Have you ever watched a movie that opened with a big car chase, then there was a soft romantic dinner scene, followed by a axe murderer chasing a group of campers? If someone made that film you’d end up screaming: “what the hell kinda movie is this?!”
When you’re telling a story your audience has to have a general idea of where they’re going. If the story about your grandma takes a sexy turn — ya lost me. Tricks like foreshadowing are very important for a storyteller to telegraph where the story is headed.
4. Know Your Story’s Structure.
Today’s audiences are very intelligent, especially when it comes to stories. With most generations having grown up with cable TV and now streaming and internet channels, most people have watched upward of 100,000 hours of motion picture entertainment.
Audiences understand genre (IE: love story, action film, Western, etc.) and you can use that to your advantage by delivering a new story inside an old genre. Like giving someone chocolates inside the container of a veggie platter.
- 2017’s Logan was a western dressed up like a super hero movie.
- 2015’s Hail Caesar was a screwball comedy, but at it’s core was a political satire.
- 1985’s Enemy Mine was a film on race relations and prejudice, but told in a sci-fi structure.
Knowing the structure of stories can help you surprise the audience while keeping them in a familiar territory.
5. Check in With Your Audience
The best storyteller and teachers can impart difficult or complex information to an audience, but they check-in to make sure they haven’t lost them along the way. A good example of this in film is the very complex (and very enjoyable!) 2010 Christoper Nolan film, Inception.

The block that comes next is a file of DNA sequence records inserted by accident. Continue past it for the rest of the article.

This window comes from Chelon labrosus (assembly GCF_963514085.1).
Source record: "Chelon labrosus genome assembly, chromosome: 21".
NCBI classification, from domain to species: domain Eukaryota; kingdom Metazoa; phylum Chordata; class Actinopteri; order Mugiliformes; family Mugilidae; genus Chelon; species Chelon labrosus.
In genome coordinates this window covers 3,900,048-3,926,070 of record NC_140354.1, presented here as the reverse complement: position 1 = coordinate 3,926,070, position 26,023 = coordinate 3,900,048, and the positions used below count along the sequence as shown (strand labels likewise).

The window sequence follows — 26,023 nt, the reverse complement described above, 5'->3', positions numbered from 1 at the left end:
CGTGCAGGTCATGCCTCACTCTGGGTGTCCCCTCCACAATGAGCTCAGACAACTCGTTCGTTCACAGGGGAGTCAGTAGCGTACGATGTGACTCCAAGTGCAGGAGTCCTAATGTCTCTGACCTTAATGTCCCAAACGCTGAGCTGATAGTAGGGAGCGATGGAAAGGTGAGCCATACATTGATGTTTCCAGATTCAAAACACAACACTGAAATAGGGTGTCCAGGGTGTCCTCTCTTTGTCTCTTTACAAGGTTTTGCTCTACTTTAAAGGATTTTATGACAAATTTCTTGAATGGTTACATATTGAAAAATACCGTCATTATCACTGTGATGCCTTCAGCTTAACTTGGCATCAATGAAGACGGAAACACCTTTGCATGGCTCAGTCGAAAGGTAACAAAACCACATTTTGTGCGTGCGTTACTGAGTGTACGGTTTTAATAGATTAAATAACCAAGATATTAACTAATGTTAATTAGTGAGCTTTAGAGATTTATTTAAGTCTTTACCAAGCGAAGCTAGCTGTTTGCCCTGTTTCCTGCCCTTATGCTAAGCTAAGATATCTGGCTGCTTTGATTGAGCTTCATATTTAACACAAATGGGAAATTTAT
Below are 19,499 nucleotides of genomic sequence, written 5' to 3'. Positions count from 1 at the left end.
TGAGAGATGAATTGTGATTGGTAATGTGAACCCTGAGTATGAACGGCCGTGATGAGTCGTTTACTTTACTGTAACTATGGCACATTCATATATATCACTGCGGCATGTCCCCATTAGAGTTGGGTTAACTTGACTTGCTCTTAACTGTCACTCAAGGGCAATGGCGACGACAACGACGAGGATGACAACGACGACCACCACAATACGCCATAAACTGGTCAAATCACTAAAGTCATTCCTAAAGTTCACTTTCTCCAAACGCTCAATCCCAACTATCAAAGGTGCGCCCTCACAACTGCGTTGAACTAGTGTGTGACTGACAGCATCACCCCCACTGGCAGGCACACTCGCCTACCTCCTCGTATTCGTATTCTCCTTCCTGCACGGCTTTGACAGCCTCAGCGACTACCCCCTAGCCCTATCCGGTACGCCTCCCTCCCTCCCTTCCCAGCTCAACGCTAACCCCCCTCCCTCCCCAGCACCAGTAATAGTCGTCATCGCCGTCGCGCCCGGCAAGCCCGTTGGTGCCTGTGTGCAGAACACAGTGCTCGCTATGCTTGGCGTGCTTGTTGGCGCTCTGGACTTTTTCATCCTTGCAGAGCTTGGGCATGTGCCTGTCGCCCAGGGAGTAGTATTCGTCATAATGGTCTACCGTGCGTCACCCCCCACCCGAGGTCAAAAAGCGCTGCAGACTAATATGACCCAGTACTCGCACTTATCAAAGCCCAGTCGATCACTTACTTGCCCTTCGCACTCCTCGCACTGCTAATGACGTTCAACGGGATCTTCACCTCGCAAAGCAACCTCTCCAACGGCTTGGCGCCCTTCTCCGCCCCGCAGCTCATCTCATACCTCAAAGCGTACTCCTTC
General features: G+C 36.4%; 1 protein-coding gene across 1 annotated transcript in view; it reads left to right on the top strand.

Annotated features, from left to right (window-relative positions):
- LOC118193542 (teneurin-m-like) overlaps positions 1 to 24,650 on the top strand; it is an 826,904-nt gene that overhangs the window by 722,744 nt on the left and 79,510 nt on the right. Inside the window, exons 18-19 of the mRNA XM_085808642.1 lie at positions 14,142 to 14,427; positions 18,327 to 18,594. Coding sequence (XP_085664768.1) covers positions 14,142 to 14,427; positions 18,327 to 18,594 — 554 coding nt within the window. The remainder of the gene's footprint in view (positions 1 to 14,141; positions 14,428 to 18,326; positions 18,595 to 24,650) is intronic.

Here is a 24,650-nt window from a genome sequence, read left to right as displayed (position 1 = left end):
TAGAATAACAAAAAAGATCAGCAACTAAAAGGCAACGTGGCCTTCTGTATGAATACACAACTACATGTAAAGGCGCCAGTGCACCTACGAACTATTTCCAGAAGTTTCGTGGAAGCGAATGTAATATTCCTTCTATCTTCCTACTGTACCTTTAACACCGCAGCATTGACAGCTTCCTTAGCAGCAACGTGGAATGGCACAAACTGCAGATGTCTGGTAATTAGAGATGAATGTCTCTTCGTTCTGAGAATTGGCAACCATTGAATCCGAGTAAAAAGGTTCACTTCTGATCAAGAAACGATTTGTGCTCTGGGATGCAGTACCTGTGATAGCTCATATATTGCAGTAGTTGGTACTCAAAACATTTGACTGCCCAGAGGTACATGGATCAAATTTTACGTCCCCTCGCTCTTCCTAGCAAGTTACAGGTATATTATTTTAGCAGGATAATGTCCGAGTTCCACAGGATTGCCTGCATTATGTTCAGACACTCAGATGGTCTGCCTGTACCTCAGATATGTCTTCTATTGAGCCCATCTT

In the film characters can actually enter someone’s mind and build a dream. Time is affected the deeper and deeper you go into a person’s subconscious. There’s also a whole thing about receiving training and building an army inside your subconscious, but that stuff gets really complicated.
The point is throughout Nolan’s film he checks in with the audience by having a character explain or remind other characters of the stakes, mission, and plan. By checking in with your audience you insure that they’re spending their time having fun listening to your story and not struggling to remember information.
Here’s a few methods to help “check in” with your audience:
- Have one mantra that a character repeats to ground their intentions
- Employ a “rookie character” who is new to their surroundings, whereby providing an opportunity for an experience character to explain what is going on
- In a story flashbacks can remind an audience of what we have learned
6. Get Emotional
Stories like Inception with their over the top plots are great, but the number one thing that people want from a story emotion. People want to feel when they hear a good story. They want to know if the character will fall in love, get away from the bad guys, become a rockstar, or escape death.
Whatever your story happens to be it must be emotional for you. If you have no emotional investment in your story then neither will your audience. Don’t be afraid to put yourself out there. Really share things in your story that are meaningful to you, and get specific.
Everybody loves their mom, but when you tell the story of your mother it is the details that will hook your audience, like how she made your favorite meatball spaghetti every Sunday. (BTW she did and it was incredible!)
Know Your Audience – Summing Up
There you have it, six tips that will (hopefully) help you communicate your ideas better, and if you’d like to check out my short film, Attention, the link is above. Don’t forget to follow me on social media (Facebook, Twitter, Instagram) and please keep sharing your stories.